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Direct memory access (DMA) controllers are frequently an elegant hardware solution to a recurring software/system prob-lem of providing an efficient method of transferring data from a peripheral to memory.
In systems without DMA, the solution is to use the proces-sor to either regularly poll the peripheral to see if it needs servicing or to wait for an interrupt to do so. The problem with these two methods is that they are not very efficient. Polling, by its very nature, is going to check the status and find that no action is required more times than it will find that servicing is needed. If this is not the case, then data can be lost through data over- and under-run. This means that it spends a lot of time in non-construc-tive work. In many embedded systems, this is not a problem but in low power systems, for example, this unnecessary work process-ing and power consumption cannot be tolerated.
Interrupts are a far better solution. An interrupt is sent from the peripheral to the processor to request servicing. In many cases, all that is needed is to simply empty or load a buffer. This solution starts becoming an issue as the servicing rate increases. With high speed ports, the cost of interrupting the processor can be higher than the couple of instructions that it executes to empty a buffer. In these cases, the limiting factor for the data transfer is the time to recognise, process and return from the interrupt. If the data needs to be processed on a byte by byte basis in real-time, this may have to be tolerated but with high speed transfers this is often not the case as the data is treated in packets.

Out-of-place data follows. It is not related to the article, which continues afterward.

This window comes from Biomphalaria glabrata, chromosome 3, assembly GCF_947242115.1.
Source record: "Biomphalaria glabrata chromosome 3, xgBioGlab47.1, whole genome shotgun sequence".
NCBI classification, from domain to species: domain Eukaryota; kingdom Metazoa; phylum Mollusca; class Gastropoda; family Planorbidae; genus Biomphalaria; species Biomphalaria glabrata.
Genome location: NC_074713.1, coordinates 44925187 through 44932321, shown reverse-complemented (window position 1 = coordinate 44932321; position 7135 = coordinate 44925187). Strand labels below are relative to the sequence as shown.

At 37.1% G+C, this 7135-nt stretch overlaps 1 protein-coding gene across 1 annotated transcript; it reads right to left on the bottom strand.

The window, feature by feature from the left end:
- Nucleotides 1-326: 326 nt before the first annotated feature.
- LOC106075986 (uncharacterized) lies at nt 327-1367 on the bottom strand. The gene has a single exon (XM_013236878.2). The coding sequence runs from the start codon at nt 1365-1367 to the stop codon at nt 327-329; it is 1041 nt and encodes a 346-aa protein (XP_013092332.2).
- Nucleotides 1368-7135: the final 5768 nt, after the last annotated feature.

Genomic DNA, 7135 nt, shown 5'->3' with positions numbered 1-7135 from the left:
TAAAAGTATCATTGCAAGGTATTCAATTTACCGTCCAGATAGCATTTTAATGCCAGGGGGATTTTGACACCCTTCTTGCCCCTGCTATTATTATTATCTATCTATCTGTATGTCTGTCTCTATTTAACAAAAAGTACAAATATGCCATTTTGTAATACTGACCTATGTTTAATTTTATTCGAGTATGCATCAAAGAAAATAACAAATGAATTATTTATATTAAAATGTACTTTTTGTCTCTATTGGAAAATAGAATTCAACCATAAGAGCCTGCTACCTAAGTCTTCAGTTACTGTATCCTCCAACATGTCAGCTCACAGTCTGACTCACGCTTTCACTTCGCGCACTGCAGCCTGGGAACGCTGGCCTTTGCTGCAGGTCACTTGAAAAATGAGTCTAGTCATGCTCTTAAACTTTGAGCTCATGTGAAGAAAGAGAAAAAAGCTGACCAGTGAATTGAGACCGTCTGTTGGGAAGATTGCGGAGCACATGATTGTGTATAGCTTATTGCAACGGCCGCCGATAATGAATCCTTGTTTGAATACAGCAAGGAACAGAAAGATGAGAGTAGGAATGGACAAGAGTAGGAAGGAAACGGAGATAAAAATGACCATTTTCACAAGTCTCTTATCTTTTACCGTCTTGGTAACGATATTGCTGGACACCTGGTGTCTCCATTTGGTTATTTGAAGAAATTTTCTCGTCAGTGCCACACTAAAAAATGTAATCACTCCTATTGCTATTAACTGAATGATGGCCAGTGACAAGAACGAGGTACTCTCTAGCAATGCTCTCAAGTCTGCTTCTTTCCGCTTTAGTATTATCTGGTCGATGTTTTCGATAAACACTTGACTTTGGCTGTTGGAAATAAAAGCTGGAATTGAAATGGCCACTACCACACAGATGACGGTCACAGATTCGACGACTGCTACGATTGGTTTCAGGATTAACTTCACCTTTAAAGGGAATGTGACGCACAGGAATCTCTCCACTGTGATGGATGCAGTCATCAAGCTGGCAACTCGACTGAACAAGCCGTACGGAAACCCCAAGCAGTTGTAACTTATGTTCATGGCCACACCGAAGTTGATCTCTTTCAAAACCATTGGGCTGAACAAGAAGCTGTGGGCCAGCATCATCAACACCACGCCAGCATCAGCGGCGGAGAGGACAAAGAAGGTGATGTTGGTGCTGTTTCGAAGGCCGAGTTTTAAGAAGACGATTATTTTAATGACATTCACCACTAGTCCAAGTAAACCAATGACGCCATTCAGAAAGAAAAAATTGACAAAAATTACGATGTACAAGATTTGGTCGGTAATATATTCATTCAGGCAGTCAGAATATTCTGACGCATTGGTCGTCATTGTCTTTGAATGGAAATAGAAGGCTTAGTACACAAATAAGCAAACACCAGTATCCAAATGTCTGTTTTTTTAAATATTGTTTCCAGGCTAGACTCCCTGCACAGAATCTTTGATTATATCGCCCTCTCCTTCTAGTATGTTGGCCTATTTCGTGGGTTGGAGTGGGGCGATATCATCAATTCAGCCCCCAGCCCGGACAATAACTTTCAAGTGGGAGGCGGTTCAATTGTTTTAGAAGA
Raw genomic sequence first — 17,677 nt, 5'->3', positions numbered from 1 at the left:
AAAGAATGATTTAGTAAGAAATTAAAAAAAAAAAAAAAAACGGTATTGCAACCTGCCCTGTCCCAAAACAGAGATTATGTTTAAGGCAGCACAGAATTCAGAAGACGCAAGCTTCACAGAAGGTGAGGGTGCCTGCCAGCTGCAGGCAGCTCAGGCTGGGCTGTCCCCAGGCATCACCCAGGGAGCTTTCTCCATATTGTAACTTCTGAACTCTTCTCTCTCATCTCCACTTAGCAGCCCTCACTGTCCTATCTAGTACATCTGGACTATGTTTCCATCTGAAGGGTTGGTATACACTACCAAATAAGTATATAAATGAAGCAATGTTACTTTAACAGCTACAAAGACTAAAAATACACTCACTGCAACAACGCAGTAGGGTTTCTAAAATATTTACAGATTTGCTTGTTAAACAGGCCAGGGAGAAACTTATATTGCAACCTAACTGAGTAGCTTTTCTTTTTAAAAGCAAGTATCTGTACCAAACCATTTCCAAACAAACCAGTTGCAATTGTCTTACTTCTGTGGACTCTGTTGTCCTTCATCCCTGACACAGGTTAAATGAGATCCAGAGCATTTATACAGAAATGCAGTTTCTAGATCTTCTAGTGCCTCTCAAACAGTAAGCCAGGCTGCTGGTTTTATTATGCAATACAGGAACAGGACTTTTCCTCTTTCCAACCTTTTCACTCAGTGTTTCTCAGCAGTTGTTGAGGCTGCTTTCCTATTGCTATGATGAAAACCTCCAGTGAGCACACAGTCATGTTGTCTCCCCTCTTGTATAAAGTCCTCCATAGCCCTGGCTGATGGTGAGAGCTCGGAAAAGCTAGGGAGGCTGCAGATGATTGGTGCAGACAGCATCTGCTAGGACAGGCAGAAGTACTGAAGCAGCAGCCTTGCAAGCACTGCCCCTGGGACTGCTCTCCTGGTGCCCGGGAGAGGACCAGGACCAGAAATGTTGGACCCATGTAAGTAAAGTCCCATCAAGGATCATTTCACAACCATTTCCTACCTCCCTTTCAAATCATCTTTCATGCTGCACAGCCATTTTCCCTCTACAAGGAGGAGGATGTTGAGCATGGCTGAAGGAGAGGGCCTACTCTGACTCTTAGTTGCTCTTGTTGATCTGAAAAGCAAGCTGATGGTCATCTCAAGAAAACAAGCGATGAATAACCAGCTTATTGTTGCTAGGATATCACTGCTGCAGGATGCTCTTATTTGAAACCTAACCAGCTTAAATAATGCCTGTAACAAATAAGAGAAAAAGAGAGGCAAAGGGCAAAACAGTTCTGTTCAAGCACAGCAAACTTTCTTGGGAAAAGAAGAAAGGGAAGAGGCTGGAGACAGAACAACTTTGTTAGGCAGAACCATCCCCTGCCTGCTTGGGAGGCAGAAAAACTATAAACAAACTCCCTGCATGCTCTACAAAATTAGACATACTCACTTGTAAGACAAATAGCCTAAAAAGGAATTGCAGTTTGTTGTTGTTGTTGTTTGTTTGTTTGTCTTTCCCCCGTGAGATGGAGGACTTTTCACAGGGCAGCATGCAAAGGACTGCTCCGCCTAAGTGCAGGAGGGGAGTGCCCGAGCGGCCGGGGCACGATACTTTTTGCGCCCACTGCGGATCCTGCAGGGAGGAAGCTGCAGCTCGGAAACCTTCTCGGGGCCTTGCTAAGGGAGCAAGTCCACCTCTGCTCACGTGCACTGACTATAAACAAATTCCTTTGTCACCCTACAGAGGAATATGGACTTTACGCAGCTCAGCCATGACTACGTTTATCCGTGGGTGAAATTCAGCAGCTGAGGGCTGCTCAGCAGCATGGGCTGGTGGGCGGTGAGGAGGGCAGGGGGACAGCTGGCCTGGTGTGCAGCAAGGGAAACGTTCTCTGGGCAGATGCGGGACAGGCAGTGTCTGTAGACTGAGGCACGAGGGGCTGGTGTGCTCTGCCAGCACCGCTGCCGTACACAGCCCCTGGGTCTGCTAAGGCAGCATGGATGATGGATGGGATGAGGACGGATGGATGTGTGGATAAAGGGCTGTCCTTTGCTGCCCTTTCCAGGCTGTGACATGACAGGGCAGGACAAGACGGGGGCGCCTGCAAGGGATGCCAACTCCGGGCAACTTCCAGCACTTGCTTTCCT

This is where the DMA controller comes into its own. It is a device that can initiate and control bus accesses between I/O devices and memory, and between two memory areas. With this type of facility, the DMA controller acts as a hardware implemen-tation of the low-level buffer filling or emptying interrupt routine.
There are essentially three types of DMA controller which offer different levels of sophistication concerning memory ad-dress generation. They are often classified in terms of their ad-dressing capability into 1D, 2D and 3D types. A 1D controller would only have a single address register, a 2D device two and a 3D device three or more.
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